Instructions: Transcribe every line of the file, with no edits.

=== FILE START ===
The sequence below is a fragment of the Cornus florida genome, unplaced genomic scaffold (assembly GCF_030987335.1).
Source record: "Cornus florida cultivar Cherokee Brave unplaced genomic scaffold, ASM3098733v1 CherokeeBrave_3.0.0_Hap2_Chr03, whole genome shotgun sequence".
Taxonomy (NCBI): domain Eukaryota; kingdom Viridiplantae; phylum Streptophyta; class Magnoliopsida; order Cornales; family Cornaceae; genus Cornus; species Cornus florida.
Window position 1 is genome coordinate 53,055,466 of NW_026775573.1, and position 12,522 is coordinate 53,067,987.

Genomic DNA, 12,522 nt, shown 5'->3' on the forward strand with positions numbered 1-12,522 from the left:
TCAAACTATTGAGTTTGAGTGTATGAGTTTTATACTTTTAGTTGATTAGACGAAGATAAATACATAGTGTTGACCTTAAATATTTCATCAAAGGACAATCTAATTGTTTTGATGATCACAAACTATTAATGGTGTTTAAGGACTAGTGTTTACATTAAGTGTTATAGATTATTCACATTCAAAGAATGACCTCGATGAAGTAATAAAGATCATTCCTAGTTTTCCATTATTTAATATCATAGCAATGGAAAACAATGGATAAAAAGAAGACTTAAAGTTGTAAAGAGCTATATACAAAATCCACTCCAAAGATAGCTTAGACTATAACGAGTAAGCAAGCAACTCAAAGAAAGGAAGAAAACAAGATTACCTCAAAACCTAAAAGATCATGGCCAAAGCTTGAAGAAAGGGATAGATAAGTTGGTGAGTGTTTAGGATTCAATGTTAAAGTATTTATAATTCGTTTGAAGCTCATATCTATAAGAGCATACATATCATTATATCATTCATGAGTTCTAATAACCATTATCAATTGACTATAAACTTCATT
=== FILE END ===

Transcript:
The sequence below is a fragment of the Cornus florida genome, unplaced genomic scaffold (assembly GCF_030987335.1).
Source record: "Cornus florida cultivar Cherokee Brave unplaced genomic scaffold, ASM3098733v1 CherokeeBrave_3.0.0_Hap2_Chr03, whole genome shotgun sequence".
Taxonomy (NCBI): domain Eukaryota; kingdom Viridiplantae; phylum Streptophyta; class Magnoliopsida; order Cornales; family Cornaceae; genus Cornus; species Cornus florida.
Window position 1 is genome coordinate 53,055,466 of NW_026775573.1, and position 12,522 is coordinate 53,067,987.

Genomic DNA, 12,522 nt, shown 5'->3' on the forward strand with positions numbered 1-12,522 from the left:
TCAAACTATTGAGTTTGAGTGTATGAGTTTTATACTTTTAGTTGATTAGACGAAGATAAATACATAGTGTTGACCTTAAATATTTCATCAAAGGACAATCTAATTGTTTTGATGATCACAAACTATTAATGGTGTTTAAGGACTAGTGTTTACATTAAGTGTTATAGATTATTCACATTCAAAGAATGACCTCGATGAAGTAATAAAGATCATTCCTAGTTTTCCATTATTTAATATCATAGCAATGGAAAACAATGGATAAAAAGAAGACTTAAAGTTGTAAAGAGCTATATACAAAATCCACTCCAAAGATAGCTTAGACTATAACGAGTAAGCAAGCAACTCAAAGAAAGGAAGAAAACAAGATTACCTCAAAACCTAAAAGATCATGGCCAAAGCTTGAAGAAAGGGATAGATAAGTTGGTGAGTGTTTAGGATTCAATGTTAAAGTATTTATAATTCGTTTGAAGCTCATATCTATAAGAGCATACATATCATTATATCATTCATGAGTTCTAATAACCATTATCAATTGACTATAAACTTCATT